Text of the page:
Groan if you must, dear reader, but the City Chambers would be ideal for conversion to a top-quality hotel - John McLellan

This year’s International Festival theme was “where do we go from here?” and now the curtain has fallen, Edinburgh shopkeepers will be forgiven for asking the same question.

There are encouraging signs, like Gucci and Uniqlo announcing new stores, and last month the Scottish Retail Consortium reported a 4.7 per cent increase in Edinburgh city centre footfall.

But earlier this month, the Essential Edinburgh traders group reported numbers on Princes Street were still 15.9 per cent behind 2019, so there is still a long way to go.

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Inflation and tax rises have taken their toll and retailers would be right to question what civic leaders are going to do about it, and it seems that encouraging city centre-based staff to spend more time in the office isn’t part of the plan.

A report earlier this month revealed that Edinburgh Council’s Waverley Court headquarters is only 14 per cent full, and while some of that is down to staff reductions, it still represents an enthusiasm for working from home which senior officials do nothing to reverse.

Indeed, the 20-minute neighbourhood concept suggests no-one should be in the middle of town regularly if they don’t live nearby.

The Scottish Government’s city centre base at St Andrews House is nearly two-thirds empty, and it will probably be the same story at the UK Government’s new Queen Elizabeth House offices, with a capacity of nearly 3,000.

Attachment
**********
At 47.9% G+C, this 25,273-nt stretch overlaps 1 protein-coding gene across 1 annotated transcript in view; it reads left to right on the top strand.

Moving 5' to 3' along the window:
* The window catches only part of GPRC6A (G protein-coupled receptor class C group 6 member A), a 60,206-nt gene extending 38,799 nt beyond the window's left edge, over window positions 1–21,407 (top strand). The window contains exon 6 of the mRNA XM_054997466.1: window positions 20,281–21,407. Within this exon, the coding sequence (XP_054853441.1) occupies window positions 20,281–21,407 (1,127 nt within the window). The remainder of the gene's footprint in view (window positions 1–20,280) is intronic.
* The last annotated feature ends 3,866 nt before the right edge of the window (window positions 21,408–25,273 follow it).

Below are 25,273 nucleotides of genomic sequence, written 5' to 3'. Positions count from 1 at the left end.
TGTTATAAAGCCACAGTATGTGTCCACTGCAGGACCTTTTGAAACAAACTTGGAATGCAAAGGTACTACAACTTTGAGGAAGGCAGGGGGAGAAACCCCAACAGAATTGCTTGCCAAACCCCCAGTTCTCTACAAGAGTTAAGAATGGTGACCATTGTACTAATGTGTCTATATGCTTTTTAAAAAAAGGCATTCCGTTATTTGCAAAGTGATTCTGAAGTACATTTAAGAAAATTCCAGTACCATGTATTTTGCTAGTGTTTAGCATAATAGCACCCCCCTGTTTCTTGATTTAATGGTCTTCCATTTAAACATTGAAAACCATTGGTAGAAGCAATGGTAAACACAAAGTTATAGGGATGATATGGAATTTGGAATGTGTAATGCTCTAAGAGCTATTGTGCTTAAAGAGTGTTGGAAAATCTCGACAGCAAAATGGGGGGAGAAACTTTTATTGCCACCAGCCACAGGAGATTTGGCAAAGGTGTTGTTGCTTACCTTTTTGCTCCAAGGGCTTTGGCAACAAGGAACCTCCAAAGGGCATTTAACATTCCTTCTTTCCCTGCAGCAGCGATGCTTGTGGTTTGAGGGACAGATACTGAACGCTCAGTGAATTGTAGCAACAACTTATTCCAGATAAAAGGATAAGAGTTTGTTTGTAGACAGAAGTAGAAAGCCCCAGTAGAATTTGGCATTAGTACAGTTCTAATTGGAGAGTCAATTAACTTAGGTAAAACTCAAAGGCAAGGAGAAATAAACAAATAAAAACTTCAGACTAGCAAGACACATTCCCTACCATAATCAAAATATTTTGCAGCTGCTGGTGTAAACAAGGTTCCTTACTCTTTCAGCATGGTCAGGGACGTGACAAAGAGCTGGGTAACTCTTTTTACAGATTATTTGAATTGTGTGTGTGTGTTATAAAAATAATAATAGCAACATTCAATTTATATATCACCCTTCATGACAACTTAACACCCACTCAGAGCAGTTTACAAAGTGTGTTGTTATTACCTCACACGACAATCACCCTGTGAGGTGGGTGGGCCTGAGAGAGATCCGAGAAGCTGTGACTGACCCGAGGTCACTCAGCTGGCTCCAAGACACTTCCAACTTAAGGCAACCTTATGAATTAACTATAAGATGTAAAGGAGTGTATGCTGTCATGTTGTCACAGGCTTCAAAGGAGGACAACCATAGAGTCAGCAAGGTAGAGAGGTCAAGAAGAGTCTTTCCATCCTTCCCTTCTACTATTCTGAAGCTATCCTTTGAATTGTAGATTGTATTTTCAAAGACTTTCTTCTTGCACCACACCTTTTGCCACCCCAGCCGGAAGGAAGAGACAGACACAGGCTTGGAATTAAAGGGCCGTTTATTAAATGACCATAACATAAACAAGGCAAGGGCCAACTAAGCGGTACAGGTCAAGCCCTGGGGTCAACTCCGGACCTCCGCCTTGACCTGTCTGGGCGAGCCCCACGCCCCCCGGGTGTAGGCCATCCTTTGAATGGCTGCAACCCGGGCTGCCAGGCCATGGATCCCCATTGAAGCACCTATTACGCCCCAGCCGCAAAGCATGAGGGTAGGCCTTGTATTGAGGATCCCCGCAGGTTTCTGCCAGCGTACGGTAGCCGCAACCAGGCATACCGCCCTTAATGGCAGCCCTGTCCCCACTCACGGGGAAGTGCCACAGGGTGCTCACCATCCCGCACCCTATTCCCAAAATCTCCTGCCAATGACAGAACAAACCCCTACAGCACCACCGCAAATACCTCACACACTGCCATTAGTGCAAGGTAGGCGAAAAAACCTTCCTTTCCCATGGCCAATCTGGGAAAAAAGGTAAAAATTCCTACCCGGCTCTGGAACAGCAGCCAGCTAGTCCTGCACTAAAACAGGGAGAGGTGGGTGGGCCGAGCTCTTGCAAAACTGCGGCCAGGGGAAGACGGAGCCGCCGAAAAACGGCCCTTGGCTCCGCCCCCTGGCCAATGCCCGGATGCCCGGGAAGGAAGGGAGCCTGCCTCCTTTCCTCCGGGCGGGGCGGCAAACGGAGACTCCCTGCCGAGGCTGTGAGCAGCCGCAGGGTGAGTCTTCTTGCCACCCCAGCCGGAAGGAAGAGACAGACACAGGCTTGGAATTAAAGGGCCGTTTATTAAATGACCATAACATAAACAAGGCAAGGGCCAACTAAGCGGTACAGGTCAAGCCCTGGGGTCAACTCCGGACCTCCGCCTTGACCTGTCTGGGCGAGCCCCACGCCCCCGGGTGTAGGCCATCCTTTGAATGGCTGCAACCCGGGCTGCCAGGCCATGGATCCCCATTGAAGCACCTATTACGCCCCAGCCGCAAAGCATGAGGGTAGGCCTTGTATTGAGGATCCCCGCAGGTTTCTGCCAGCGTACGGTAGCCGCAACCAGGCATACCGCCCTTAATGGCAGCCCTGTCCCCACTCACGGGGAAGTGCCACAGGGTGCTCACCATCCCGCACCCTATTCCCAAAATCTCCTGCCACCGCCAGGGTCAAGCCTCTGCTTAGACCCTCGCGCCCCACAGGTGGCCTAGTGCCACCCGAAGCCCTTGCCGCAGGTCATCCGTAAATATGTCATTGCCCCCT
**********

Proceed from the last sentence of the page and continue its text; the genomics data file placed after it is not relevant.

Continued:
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Rather than get people back working in person, Edinburgh Council is now seeking to rent out desks in Waverley Court, but only 25 per cent of available capacity, leaving a lot of space in which to roll around.

The aim is to raise £1.7m to help cover annual running costs of over £3m, but there is no guarantee that level of revenue could be achieved, not least because companies who rent out ad hoc office space are trying to keep costs down themselves, and with other large organisations scaling back too, it’s a buyer’s market.

And then there is the City Chambers itself. Officers moved out long ago and it’s noticeable how some councillors have stuck to attending committee meetings by video than making their way to the High Street.

It should therefore be eminently possible for all council business to be held in Waverley Court, including formal meetings, which would help use up that spare 60 per cent and still have the capacity to bring in rental revenue.

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It would be a symbolic step to take for the council to give up the Chambers, but it costs over £2m a year to run another underused building and, groan if you must, dear reader, it would be ideal for conversion to a top-quality hotel which could still host civic functions like the receptions for Sunday morning St Giles services.

Bits of it have been gradually hived off, and it’s as much in use for weddings as council business so the principle has been established, and with a purpose built in-and-out drop-off in the heart of the Old Town and some of the city’s best views, it would have a ready-made advantage over its competitors.

Given the choice, I bet I know which location Richard Branson would have preferred for the Virgin Hotel.

I can’t imagine the council’s estates people have not considered this option, so the question is what’s holding them back?

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